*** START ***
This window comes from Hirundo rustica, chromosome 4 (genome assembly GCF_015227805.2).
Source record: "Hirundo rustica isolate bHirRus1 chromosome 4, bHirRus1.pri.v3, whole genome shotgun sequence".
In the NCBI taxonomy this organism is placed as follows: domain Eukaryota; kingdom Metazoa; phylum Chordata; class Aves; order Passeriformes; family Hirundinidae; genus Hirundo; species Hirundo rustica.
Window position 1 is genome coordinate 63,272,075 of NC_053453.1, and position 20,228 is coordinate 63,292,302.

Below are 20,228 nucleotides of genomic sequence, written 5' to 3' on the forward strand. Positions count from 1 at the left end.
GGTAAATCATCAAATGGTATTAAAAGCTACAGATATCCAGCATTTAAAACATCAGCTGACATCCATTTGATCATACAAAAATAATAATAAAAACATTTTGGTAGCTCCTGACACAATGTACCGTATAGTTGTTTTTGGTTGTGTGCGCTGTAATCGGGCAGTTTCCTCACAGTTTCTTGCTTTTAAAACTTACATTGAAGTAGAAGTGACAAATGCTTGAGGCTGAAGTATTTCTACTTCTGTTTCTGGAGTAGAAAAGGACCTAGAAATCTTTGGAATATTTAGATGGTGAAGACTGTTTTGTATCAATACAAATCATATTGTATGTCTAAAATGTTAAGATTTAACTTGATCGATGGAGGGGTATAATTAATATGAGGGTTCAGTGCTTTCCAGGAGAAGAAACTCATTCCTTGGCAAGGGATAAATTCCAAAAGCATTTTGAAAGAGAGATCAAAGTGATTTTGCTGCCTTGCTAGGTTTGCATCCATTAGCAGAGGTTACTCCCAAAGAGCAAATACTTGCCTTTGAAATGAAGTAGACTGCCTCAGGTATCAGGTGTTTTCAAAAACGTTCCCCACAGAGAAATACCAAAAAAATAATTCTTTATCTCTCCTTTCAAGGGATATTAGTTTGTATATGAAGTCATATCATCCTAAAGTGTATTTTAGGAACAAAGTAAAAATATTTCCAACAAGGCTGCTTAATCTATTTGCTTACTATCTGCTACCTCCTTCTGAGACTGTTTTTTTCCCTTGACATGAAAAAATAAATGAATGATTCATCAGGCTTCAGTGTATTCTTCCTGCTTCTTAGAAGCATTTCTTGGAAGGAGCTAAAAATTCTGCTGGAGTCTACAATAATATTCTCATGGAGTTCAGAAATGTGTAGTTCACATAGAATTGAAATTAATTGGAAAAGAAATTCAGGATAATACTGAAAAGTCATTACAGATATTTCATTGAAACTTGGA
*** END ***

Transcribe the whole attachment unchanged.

This window comes from Hirundo rustica, chromosome 4 (genome assembly GCF_015227805.2).
Source record: "Hirundo rustica isolate bHirRus1 chromosome 4, bHirRus1.pri.v3, whole genome shotgun sequence".
In the NCBI taxonomy this organism is placed as follows: domain Eukaryota; kingdom Metazoa; phylum Chordata; class Aves; order Passeriformes; family Hirundinidae; genus Hirundo; species Hirundo rustica.
Window position 1 is genome coordinate 63,272,075 of NC_053453.1, and position 20,228 is coordinate 63,292,302.

Below are 20,228 nucleotides of genomic sequence, written 5' to 3' on the forward strand. Positions count from 1 at the left end.
GGTAAATCATCAAATGGTATTAAAAGCTACAGATATCCAGCATTTAAAACATCAGCTGACATCCATTTGATCATACAAAAATAATAATAAAAACATTTTGGTAGCTCCTGACACAATGTACCGTATAGTTGTTTTTGGTTGTGTGCGCTGTAATCGGGCAGTTTCCTCACAGTTTCTTGCTTTTAAAACTTACATTGAAGTAGAAGTGACAAATGCTTGAGGCTGAAGTATTTCTACTTCTGTTTCTGGAGTAGAAAAGGACCTAGAAATCTTTGGAATATTTAGATGGTGAAGACTGTTTTGTATCAATACAAATCATATTGTATGTCTAAAATGTTAAGATTTAACTTGATCGATGGAGGGGTATAATTAATATGAGGGTTCAGTGCTTTCCAGGAGAAGAAACTCATTCCTTGGCAAGGGATAAATTCCAAAAGCATTTTGAAAGAGAGATCAAAGTGATTTTGCTGCCTTGCTAGGTTTGCATCCATTAGCAGAGGTTACTCCCAAAGAGCAAATACTTGCCTTTGAAATGAAGTAGACTGCCTCAGGTATCAGGTGTTTTCAAAAACGTTCCCCACAGAGAAATACCAAAAAAATAATTCTTTATCTCTCCTTTCAAGGGATATTAGTTTGTATATGAAGTCATATCATCCTAAAGTGTATTTTAGGAACAAAGTAAAAATATTTCCAACAAGGCTGCTTAATCTATTTGCTTACTATCTGCTACCTCCTTCTGAGACTGTTTTTTTCCCTTGACATGAAAAAATAAATGAATGATTCATCAGGCTTCAGTGTATTCTTCCTGCTTCTTAGAAGCATTTCTTGGAAGGAGCTAAAAATTCTGCTGGAGTCTACAATAATATTCTCATGGAGTTCAGAAATGTGTAGTTCACATAGAATTGAAATTAATTGGAAAAGAAATTCAGGATAATACTGAAAAGTCATTACAGATATTTCATTGAAACTTGGA